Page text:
CNS PHOTO | GIANCARLO GIULIANI, CATHOLIC PRESS PHOTO
Pope Paul VI presides over a meeting of the Second Vatican Council in St. Peter's Basilica in this undated photo. The pope was embarrassed at the council when, after he praised a proposed document on the Church's missionary activity, the council fathers overwhelmingly rejected it.
The Second Vatican Council was, at its heart, a missionary council. Pope John XXIII had convoked the council, among other reasons, to discuss how to present the Church's teaching more effectively to the modern world.
To be sure, there were European or First World assumptions that underpinned this approach to the council. Nevertheless, there was also an assumption that Church teaching needed to be enculturated – presented in ways understandable to various cultures.
Further, a defining fact of the post-Second World War era was the end of colonialism and traditional forms of imperialism. Former colonies were gaining their freedom and felt the responsibility to speak in their own voices.
At the council, all of this came together to create great difficulty in formulating its document on the Church's missionary activity.
The original schema – proposed document – presented to the council fathers was traditional and narrowly focused. It focused on the organization of the "foreign" missions and the reform of canon law, urged the faithful to support those missions, and discussed the sacraments and liturgy.
It was a far cry from the holistic notion of evangelization expounded by Pope Paul VI in his 1975 apostolic exhortation Evangelii Nuntiandi, let alone Pope John Paul II's notion of the new evangelization that he began to put forward in the early 1980s.
Evangelii Nuntiandi maintained that evangelization should not only bring individuals to Christ and his Church, but that it should transform whole cultures with the spirit of the Gospel.
The new evangelization calls for missionary work, not only in what were traditionally non-Christian societies, but also in traditionally Christian nations where the commitment to the faith is being eroded.
These later insights were barely on the horizon at Vatican II.
By the time the first schema on the missions reached the floor of the council in November 1964, it was already the object of considerable criticism among the council fathers. It seemed clear that the schema was going to be rejected and sent for major revisions.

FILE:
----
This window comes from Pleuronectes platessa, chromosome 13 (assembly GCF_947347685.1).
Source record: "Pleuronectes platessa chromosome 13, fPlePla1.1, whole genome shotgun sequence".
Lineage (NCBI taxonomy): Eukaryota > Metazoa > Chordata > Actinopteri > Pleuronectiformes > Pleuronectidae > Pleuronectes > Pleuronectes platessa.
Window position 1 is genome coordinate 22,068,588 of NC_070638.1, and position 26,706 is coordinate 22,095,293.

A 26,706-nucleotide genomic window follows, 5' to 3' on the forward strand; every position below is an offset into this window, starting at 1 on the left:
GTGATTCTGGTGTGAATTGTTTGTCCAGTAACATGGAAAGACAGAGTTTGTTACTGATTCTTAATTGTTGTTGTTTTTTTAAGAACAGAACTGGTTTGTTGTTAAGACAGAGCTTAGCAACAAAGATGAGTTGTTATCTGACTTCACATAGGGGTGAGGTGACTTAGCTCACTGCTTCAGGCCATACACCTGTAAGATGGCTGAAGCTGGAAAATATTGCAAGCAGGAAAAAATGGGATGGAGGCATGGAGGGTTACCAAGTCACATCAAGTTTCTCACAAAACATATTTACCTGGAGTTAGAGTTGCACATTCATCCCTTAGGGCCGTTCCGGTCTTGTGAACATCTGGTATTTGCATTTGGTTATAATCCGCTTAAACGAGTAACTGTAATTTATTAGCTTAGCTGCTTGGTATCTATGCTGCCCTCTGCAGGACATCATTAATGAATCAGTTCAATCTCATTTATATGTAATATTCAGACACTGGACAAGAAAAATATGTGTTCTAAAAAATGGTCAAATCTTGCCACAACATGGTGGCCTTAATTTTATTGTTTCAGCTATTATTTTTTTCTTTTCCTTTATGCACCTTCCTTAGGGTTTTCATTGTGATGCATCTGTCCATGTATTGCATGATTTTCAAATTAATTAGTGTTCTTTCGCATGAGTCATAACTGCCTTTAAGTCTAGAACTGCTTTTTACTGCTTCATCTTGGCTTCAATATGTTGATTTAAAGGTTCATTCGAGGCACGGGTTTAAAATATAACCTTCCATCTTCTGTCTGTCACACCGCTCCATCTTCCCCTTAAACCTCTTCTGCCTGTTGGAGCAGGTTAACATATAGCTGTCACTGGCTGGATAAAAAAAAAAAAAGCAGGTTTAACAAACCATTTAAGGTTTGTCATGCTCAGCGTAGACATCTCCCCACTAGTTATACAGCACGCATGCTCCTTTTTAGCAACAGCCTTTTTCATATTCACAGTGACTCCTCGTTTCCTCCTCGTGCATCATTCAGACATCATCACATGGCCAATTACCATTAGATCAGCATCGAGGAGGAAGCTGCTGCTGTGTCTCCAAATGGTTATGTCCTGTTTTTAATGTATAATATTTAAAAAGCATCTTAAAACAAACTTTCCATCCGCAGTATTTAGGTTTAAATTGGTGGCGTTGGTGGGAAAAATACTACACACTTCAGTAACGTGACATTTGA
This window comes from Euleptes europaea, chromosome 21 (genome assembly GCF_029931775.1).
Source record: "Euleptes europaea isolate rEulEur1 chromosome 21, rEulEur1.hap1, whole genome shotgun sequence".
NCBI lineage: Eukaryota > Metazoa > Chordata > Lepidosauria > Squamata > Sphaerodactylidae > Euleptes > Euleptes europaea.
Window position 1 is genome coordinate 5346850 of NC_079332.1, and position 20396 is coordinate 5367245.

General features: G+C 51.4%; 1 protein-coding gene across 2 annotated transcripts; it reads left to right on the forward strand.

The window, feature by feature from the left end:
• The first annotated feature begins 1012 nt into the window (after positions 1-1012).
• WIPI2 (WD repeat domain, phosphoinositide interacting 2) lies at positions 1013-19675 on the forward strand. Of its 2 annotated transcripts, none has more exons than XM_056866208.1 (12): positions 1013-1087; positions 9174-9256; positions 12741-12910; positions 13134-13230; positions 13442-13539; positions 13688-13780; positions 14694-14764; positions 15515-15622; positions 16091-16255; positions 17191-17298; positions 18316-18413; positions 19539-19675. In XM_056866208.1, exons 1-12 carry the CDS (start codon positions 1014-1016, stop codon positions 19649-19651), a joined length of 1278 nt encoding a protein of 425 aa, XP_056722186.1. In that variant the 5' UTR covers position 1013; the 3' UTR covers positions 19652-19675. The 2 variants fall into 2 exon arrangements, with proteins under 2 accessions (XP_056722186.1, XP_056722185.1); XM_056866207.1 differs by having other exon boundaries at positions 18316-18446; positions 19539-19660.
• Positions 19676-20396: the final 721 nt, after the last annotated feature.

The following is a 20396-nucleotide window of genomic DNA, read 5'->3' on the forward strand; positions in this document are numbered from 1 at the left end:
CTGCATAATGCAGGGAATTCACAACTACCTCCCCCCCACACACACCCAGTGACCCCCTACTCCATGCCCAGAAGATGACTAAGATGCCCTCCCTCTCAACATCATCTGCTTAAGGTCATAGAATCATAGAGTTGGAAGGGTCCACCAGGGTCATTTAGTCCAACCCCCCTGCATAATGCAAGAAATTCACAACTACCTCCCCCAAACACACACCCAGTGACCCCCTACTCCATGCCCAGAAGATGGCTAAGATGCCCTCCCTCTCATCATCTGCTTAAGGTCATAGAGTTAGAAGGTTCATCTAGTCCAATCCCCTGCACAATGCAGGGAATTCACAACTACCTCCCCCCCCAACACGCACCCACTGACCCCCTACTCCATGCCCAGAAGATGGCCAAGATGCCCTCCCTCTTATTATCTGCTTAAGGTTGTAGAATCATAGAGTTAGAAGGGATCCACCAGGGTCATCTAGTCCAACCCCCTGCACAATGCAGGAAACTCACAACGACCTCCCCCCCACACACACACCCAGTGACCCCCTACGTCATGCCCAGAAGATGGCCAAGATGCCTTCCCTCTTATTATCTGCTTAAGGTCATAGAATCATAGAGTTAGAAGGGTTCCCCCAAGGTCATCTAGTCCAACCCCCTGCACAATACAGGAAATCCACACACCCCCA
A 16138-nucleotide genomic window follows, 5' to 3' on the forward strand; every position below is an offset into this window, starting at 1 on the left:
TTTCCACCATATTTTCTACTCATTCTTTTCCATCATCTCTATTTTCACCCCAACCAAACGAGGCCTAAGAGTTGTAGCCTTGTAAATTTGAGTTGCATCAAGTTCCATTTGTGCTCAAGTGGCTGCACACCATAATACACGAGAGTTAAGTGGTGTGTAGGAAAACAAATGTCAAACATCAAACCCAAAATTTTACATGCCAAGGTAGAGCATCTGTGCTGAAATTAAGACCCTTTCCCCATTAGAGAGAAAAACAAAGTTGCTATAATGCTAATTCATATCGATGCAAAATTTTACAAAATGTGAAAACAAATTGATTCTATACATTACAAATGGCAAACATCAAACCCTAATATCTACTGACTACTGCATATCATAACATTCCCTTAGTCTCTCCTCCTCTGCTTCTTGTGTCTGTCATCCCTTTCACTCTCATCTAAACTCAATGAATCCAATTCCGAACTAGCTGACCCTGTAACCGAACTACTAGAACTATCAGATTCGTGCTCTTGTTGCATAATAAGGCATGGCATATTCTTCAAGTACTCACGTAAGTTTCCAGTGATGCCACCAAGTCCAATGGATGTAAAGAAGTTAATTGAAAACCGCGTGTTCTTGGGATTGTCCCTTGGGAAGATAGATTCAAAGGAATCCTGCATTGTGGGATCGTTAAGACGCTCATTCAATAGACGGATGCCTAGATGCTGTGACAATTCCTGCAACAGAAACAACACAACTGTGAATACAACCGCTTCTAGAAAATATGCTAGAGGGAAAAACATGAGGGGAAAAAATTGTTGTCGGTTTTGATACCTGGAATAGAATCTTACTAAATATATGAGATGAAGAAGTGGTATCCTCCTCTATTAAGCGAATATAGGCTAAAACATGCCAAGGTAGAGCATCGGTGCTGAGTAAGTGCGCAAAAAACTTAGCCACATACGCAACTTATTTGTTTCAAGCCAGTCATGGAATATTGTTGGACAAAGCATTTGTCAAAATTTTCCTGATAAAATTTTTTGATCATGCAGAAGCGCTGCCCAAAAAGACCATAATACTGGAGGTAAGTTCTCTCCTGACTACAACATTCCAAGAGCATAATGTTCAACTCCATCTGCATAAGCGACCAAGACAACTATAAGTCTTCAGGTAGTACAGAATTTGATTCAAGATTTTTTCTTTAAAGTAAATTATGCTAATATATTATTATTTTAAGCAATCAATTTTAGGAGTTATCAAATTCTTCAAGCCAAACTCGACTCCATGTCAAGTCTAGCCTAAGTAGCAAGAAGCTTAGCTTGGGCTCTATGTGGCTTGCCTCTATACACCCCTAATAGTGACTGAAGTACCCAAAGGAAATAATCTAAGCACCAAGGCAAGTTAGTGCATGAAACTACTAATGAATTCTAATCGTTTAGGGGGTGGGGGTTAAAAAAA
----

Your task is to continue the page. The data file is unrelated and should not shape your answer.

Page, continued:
In that light, it was and remains perplexing that Pope Paul decided to make his only appearance of the entire council at one of its working sessions in order to speak in favour of the document.
The pope felt missionary activity was a matter of utmost importance. However, he seems to have been totally unaware of the strong opposition to the document that he was praising.
The pope spoke Nov. 6, 1964 and the following day, Cardinal Joseph Frings of Cologne, Germany, no doubt aided by his theological expert Father Joseph Ratzinger, delivered the first of many speeches that day that were highly critical of the schema.
The document was criticized for having no theological foundation, for ignoring the experience of actual missionaries, for being overly hierarchical, as well as for other concerns.
By Nov. 9, the die was firmly cast and the council fathers voted overwhelmingly to send the document for major revisions. The vote was an unnecessary embarrassment for the pope. Later, Gerard Philips told his theologian colleague Yves Congar, "He (the pope) has been extremely mortified by the rejection of the schema on missions."
In fact, instead of major revisions, the document was rewritten from scratch. Congar was one of three theologians who spearheaded the rewriting while Ratzinger sent his notes on what he believed the document should say.
The new document that came back to the council on Oct. 7, 1965 was seen as both a vast improvement and far from perfect. It now taught that mission belongs to the essential nature of the Church and draws its impetus from the nature of the Trinity.
Over the next few days, 193 bishops spoke or sent written interventions calling for changes to the revised document. It was still seen as too hierarchical, ignoring the need for interreligious dialogue and giving short shrift to the need for deeper collaboration between missionary orders and local bishops.
With the end of the council now in sight, Congar, Ratzinger and others worked feverishly to revise the document to take into account the bishops' suggestions. On Dec. 7, it became the last document approved at Vatican II, by an overwhelming vote of 2,394 to five.
(The next article in this series will present a summary of the content of the Decree on the Church's Missionary Activity [Ad Gentes].)